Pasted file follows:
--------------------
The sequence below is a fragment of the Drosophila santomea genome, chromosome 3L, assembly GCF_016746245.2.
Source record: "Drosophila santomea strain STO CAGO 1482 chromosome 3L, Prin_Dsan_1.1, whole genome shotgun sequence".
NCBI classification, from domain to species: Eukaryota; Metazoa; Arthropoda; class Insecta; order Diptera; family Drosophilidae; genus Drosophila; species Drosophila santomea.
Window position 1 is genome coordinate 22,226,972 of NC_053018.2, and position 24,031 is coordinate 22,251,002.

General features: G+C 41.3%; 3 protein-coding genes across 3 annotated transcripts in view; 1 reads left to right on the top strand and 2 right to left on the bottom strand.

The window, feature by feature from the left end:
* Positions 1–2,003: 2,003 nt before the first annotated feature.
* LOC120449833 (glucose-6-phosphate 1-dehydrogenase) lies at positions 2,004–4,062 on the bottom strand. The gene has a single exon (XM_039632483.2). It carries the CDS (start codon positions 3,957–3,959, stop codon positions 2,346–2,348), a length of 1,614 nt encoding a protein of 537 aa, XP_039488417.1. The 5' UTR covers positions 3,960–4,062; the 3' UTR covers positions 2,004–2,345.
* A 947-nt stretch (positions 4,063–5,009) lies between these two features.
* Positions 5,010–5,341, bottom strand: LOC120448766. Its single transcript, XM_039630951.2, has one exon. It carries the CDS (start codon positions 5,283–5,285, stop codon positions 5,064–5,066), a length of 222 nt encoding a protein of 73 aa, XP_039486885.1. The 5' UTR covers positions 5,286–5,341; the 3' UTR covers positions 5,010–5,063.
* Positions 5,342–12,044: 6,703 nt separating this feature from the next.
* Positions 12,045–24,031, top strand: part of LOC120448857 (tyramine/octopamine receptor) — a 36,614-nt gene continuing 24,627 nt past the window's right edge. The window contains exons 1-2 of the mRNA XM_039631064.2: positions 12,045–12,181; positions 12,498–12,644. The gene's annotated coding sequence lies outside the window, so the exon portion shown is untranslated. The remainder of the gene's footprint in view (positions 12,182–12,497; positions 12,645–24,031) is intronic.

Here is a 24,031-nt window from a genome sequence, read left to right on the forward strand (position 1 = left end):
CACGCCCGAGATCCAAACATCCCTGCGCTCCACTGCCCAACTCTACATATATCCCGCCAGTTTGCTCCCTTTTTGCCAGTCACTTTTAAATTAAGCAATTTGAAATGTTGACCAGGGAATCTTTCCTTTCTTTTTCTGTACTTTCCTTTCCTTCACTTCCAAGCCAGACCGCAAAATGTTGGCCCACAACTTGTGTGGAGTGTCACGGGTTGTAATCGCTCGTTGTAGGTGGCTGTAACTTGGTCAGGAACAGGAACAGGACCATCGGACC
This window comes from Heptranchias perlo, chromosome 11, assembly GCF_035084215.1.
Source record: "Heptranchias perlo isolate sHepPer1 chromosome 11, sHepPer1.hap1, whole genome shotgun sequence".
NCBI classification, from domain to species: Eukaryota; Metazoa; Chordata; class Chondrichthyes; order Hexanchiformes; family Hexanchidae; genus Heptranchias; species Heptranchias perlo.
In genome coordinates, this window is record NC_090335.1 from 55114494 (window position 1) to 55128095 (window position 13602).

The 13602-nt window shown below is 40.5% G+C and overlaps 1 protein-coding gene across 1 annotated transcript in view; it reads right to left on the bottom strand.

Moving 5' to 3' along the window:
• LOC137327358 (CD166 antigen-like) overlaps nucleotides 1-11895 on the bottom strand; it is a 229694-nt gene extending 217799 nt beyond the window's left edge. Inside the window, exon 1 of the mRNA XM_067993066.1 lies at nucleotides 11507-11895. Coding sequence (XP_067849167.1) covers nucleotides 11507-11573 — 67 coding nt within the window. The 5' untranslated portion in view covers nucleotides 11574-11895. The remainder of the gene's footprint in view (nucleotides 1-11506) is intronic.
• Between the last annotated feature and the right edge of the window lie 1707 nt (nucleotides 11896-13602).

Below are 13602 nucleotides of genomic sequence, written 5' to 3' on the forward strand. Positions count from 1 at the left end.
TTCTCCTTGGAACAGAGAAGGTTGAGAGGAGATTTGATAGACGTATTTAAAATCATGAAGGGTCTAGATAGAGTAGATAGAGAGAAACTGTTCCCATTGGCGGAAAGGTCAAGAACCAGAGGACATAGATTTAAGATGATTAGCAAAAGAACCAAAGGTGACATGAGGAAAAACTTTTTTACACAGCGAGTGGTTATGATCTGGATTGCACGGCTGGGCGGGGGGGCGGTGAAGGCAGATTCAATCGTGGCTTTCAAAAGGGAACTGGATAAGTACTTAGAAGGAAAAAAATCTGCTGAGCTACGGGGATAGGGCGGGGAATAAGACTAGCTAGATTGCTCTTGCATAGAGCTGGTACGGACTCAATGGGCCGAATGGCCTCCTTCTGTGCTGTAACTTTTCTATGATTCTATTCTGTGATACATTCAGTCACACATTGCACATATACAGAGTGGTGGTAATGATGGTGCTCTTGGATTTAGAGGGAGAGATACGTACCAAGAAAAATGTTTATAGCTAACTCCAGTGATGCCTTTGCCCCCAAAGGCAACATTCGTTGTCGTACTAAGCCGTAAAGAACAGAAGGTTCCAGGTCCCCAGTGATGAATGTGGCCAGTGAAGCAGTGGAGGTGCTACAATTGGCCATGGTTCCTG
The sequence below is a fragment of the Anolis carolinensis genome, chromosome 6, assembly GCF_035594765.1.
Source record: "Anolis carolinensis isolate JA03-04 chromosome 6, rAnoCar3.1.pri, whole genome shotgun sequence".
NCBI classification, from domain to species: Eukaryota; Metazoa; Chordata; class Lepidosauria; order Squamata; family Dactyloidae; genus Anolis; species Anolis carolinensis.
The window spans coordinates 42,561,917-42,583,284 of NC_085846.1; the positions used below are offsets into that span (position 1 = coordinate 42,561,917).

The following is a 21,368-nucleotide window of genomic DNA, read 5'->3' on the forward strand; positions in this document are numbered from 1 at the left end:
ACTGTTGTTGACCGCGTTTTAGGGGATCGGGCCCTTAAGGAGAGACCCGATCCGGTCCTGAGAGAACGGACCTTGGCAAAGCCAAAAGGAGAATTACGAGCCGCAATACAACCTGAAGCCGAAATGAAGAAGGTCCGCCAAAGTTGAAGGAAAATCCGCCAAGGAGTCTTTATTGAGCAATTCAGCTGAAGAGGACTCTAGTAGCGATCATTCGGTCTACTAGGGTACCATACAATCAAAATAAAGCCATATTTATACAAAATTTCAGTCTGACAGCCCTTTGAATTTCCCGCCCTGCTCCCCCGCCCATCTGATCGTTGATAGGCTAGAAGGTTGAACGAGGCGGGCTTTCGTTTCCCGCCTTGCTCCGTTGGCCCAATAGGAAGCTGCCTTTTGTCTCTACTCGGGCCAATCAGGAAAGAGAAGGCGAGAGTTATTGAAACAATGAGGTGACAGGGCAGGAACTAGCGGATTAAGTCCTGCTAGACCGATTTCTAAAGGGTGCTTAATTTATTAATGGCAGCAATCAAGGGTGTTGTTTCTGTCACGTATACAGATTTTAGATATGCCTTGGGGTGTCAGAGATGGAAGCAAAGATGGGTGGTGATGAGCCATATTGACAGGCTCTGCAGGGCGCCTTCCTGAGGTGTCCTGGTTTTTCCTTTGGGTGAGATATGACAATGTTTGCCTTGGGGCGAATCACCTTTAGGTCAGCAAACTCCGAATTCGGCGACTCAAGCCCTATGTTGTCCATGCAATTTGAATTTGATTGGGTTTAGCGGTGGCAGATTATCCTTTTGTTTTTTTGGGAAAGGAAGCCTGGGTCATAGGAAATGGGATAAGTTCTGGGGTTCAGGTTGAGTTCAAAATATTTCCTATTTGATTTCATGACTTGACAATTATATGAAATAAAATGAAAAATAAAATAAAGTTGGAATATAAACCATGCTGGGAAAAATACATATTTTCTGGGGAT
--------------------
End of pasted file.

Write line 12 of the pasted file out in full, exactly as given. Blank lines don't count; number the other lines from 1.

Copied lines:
* Positions 12,045–24,031, top strand: part of LOC120448857 (tyramine/octopamine receptor) — a 36,614-nt gene continuing 24,627 nt past the window's right edge. The window contains exons 1-2 of the mRNA XM_039631064.2: positions 12,045–12,181; positions 12,498–12,644. The gene's annotated coding sequence lies outside the window, so the exon portion shown is untranslated. The remainder of the gene's footprint in view (positions 12,182–12,497; positions 12,645–24,031) is intronic.